(Closed) Major indecision. HELP! o_O Psychology, physical therapy, graphic design…

posted 5 years ago in Career
  • poll: Psychology, physical therapy, graphic design?
    Physical therapy (I read the whole post) : (15 votes)
    31 %
    Psychology (I read the whole post) : (2 votes)
    4 %
    Graphic design (I read the whole post) : (16 votes)
    33 %
    Phys therapy (I didn't read the whole post, but from what I know about these options I'd pick it) : (6 votes)
    12 %
    Psychology (I didn't read the whole post, but from what I know about these options I'd pick it) : (0 votes)
    Graphic design (I didn't read the whole post, but from what I know about these options I'd pick it) : (2 votes)
    4 %
    Do something else entirely (please comment!!!) : (8 votes)
    16 %
  • Post # 3
    963 posts
    Busy bee
    • Wedding: August 2011

    I wouldn’t take the big risk of a career change and going back to school without being really passionate about it. Maybe you should try to look for a career track that’s more similar to your current work, so you can apply your skills to something new.

    Post # 4
    1022 posts
    Bumble bee
    • Wedding: November 2011

    You really don’t want to do Psych. I did psychology as my undergrad, and planned on going to grad school for it, but ended up going to grad school for my minor instead. But it is insanely hard to get into (good) Psych PhD programs, and it takes so long. I really don’t think it is worth it for you in this situation. And neuroscience is ridiculous….it takes A LOT of work. Even for undergraduate neuroscience classes.

    I voted physical therapy, but I only stick by that if these three are truly your only options. I personally wouldn’t want to be in school that long at age 26, but you need to make yourself happy. You only live once!

    Post # 7
    334 posts
    Helper bee
    • Wedding: February 2013

    I am in a Ph.D program for pychology, but in counseling psych, not neuroscience. Once I finish up the doctorate, I’ll have spent 11 years from B.A. to Ph.D. in school for psychology. It is absolutely grueling, and I am only making it through because I have a passion for being a therapist and being engaged in social advocacy and can’t imagine having any other job.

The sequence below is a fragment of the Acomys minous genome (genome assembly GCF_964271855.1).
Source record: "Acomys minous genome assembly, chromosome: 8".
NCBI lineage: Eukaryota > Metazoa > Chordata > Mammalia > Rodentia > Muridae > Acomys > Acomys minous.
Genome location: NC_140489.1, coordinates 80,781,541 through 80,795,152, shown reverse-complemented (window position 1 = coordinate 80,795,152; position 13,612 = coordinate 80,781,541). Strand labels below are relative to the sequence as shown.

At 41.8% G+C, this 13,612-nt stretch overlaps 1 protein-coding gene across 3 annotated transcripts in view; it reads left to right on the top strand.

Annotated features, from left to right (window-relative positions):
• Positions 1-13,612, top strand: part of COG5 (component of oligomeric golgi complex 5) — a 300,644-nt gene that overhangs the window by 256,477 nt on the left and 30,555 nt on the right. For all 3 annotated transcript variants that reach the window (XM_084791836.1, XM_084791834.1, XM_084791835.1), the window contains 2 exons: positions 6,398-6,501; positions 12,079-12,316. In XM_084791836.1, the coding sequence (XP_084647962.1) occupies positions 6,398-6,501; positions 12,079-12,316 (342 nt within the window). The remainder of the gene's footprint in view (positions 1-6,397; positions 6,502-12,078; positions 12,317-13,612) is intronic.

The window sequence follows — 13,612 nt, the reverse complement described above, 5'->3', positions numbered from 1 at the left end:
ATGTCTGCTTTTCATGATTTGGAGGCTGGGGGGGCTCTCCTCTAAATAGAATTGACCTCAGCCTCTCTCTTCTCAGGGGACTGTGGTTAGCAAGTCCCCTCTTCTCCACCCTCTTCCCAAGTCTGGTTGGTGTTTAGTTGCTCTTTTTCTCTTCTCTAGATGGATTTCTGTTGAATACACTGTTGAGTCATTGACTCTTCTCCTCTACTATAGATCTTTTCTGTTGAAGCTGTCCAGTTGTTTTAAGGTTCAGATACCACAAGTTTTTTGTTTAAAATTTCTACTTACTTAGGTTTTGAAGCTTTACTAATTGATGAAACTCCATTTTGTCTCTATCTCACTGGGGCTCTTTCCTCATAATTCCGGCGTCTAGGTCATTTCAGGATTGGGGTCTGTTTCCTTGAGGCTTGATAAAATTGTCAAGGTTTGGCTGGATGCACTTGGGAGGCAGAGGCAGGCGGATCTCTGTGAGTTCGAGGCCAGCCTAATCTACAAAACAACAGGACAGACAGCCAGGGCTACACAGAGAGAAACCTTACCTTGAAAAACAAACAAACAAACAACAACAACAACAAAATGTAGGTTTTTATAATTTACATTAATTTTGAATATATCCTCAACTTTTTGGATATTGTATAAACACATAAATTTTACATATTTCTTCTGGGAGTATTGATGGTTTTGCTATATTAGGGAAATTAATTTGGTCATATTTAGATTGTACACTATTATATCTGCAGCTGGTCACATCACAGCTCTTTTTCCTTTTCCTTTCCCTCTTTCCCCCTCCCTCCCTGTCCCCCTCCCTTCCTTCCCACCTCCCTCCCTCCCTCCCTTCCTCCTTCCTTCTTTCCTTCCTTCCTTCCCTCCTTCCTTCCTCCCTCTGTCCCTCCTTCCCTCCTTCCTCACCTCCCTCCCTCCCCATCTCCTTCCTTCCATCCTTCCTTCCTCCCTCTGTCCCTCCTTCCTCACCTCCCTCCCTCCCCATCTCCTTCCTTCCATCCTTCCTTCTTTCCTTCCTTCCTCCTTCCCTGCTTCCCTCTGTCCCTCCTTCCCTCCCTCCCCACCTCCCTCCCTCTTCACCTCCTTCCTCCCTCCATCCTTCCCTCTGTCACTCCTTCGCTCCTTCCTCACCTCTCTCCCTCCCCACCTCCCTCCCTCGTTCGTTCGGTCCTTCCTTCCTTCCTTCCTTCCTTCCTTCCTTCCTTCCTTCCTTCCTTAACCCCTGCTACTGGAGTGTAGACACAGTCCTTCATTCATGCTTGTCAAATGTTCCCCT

If you do go into one of the areas of psych that is more clinical (clinical, counseling, school), you will have to apply for a one year internship at the end of your program. I think this is always important for people considering a psych degree to know, because given that there are significantly more students than there are internship spots, applicants must apply nationally in order to have a better chance of getting a spot. This can be really difficult for people whose partners already have an established career or who own a home and wouldn’t be able to move easily.

    That being said, I totally get feeling that it is important to have a job that feels challenging, fullfilling, and mentally stimulating. If you think you could have a passion for Psych or PT, I wouldn’t let the GRE deter you. I’m awful at math too, but did just fine after using the study materials.

    Post # 8
    3574 posts
    Sugar bee
    • Wedding: September 2011

    I’m not sure what the market is like by you, but my husband is a graphic designer and makes six figures.  He works for a boutique design firm in NYC and has been there almost 10 years.  I have always been amazed by how much graphic designers make.  He does front end development. 

    ETA:  I am an attorney and he has always made double what I do.

    Post # 9
    42 posts
    • Wedding: August 2012

    I’m in a DPT program right now. I’d suggest that you observe in clinics to see if you would be interested in the work. You don’t need a science degree, just the pre-reqs, like you said. PT is a LOT of touching, so if that bothers you from the get-go, I’d suggest you try something else… I think it’s something that you should be passionate about before you go into it..

    Post # 10
    1770 posts
    Buzzing bee
    • Wedding: April 2013

    Have you considered nursing? Becoming a psych nurse would combine your interest in medicine and psych. It’s also less schooling than your other options. Just a thought! Plus if you want to advance in this area there’s a mental health nurse practioner degree that could be worth pursuing. 

    Post # 11
    3625 posts
    Sugar bee
    • Wedding: June 2012

    It’s not one of the options, but have you considered being an Marriage and Family Therapist (MFT)? I don’t personally have any experience in it, but it seems to be a shorter program than a PhD in psychology. MFT is definitely necessary and these services are definitely covered by insurance. I think the ones in my area bill out at least at $150+/hour and many work around their family/children’s schedules, which is always a plus.

    TBH, I don’t think getting a masters in psychology is worth the money or the time. We know of several people with a masters in psych and they literally are not doing anything remotely related. It would be a PhD or nothing IMO, and that’s to end up doing clinical work and/or teaching.